Environmental Justice: Challenges of Contaminated Site Cleanup in Rural AK

Paula Williams and Pamela Cravez

A shorter version of this article appeared in the Summer 2018 print edition.

Contaminated sites in Alaska, FY 2017. This map marks the locations of contaminated sites throughout Alaska that have been identified by the Alaska Department of Environmental Conversation.  Source: Contaminated Sites Database, Alaska Department of Environmental Conservation (http://dec.alaska.gov/spar/csp.aspx).
Contaminated sites in Alaska, FY 2017. Contaminated Sites Database, Alaska Department of Environmental Conservation (http://dec.alaska.gov/spar/csp.aspx).

While working in Western Alaska a decade ago, residents of Elim, a small village near Nome on the Bering Sea, told Paula about how they had stopped fishing and hunting near an abandoned military site. When the military closed the site, they dug a big hole and buried everything. Now, the fish in the river and animals near the abandoned site “were no longer healthy and were unsafe to eat,” one resident told Paula.

At the time, efforts to clean up hazardous wastes left by the abandoned military site at Moses Point had been going on for more than 20 years. Cleanup continues today.

Rural communities in Alaska, which rely greatly upon the environment for their livelihood, are disproportionately impacted by environmental contamination. These communities also struggle more to get the resources to have contaminated sites cleaned.

Alaska is ranked third in the United States for the number of properties eligible for cleanup under the Formerly Used Defense Sites (FUDS) program. Many of the properties were contaminated during World War II, or during the Cold War, when the long-term effects of chemicals were not understood, and the accepted means of disposal was to bury or abandon anything that was too expensive to transport out of Alaska.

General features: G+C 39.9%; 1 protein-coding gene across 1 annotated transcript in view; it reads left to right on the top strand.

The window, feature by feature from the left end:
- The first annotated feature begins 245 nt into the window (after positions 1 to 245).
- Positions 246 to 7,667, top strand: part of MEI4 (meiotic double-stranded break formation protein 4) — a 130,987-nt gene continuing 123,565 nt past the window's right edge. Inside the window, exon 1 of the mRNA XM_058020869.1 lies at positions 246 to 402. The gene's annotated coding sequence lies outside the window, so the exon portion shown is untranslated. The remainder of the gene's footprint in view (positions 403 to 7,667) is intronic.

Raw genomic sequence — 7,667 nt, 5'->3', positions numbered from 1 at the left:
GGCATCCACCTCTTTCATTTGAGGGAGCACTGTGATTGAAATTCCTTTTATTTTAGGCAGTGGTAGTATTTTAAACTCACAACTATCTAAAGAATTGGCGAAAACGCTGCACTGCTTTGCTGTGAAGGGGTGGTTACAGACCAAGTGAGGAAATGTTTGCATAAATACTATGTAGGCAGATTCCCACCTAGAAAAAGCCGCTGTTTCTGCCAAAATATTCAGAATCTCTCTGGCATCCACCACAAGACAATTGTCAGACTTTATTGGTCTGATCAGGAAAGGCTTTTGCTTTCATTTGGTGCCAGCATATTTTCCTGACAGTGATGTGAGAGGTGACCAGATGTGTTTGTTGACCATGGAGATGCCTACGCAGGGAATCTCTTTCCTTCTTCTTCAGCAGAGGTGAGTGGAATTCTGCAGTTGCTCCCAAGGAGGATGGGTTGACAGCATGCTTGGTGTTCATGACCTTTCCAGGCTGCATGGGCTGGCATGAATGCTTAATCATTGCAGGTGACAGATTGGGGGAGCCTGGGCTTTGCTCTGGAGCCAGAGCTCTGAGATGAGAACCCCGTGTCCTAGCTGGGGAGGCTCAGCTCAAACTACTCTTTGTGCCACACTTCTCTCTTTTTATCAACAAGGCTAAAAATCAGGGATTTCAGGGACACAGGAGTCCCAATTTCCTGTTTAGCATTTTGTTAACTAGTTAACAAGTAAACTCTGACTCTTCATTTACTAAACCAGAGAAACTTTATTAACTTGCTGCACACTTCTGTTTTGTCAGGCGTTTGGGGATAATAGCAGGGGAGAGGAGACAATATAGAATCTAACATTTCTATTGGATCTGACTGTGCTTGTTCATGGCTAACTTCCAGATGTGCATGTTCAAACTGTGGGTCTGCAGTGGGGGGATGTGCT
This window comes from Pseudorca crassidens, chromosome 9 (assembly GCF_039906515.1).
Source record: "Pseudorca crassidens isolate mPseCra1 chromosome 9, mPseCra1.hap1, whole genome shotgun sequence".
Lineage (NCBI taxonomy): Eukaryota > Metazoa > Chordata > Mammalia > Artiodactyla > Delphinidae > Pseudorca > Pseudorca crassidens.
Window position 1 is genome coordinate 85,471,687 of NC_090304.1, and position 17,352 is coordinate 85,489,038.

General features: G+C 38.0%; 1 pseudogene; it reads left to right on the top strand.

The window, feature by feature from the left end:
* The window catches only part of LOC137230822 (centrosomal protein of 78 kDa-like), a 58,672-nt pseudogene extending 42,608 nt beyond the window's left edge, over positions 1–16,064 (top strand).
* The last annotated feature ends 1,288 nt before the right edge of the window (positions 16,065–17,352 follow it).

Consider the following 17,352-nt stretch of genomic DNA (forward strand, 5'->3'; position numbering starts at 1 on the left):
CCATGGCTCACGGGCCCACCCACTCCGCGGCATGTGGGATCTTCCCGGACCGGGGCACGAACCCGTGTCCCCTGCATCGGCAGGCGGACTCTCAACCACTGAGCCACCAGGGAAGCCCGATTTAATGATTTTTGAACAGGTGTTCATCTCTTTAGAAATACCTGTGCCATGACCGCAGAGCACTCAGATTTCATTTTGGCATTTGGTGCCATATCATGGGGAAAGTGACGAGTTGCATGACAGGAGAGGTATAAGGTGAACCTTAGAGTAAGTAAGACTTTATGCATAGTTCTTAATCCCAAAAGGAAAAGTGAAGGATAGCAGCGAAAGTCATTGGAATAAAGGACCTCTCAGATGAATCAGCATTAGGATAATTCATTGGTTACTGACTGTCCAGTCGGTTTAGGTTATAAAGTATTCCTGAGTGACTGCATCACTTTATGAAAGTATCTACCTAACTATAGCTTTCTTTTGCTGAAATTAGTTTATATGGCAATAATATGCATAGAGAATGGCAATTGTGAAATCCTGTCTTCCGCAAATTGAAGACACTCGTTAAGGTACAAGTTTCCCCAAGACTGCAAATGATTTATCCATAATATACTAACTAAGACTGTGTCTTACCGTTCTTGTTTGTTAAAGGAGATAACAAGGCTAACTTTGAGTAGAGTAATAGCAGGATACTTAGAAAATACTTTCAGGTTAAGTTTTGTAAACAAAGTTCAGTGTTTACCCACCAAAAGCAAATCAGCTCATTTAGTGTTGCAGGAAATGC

Most of these properties are in remote locations. Cleanup projects that are begun may take many years to complete due to the complicated nature of each site, according to the U.S. Army Corps of Engineers (USACE, 2015).

Superfund and FUDS

In the 1980s, Congress created programs such as the Comprehensive Environmental Response Compensation and Liability Act (CERCLA), also known as Superfund, and the Formerly Used Defense Site (FUDS) program, to provide oversight, coordination, and funding to address abandoned or uncontrolled hazardous waste from military, civilian, commercial and other sources. However, the breadth, complexity and cost of cleanup is no match for funds available, especially in rural Alaska (Hogan, Christopherson, & Rothe, 2006; EPA, 2018a; USACE, n.d. (b)).

As of the end of 2017, the U.S. Army Corps of Engineers had spent about $980 million on FUDS investigation and cleanup work, according to John Budnik, Public Affairs Specialist with the U.S. Army Corps of Engineers — Alaska District. The estimated cost for cleanup of all remaining known FUDS projects in Alaska is $1.4 billion. Funding for 2018 is $35 million, according to Budnik, who provided the following accounting of FUDS properties.

  • 535 Formerly Used Defense Site properties in Alaska
  • 137 eligible for cleanup*
  • 73 properties closed
  • 64 properties open, each with multiple projects
  • 175 projects identified

*FUDS covers only lands that were transferred out of Department of Defense (DoD) control prior to October 17, 1985 and contamination was caused during the DoD timeframe of use. Cleanup of lands still owned by the federal government or civilian agencies that were never used by the DoD are under that agency’s jurisdiction for cleanup.

Multiple projects and parties

It is difficult to get a handle on the scope of contaminated sites in Alaska. The Alaska Department of Environmental Conservation (DEC) is responsible for overseeing cleanup of contaminated sites. The DEC database includes Formerly Used Defense Sites as well as sites being cleaned up by other federal, state, and local agencies, private companies, nonprofits, and individuals in Alaska. However, a site may be a Superfund site, such as Adak, with 403 files. A site could also be just one file, documenting the removal of an underground fuel tank on residential property. In addition, multiple parties may be responsible for cleanup of a site, with the site remaining open until all parties have finished the cleanup to levels approved by DEC.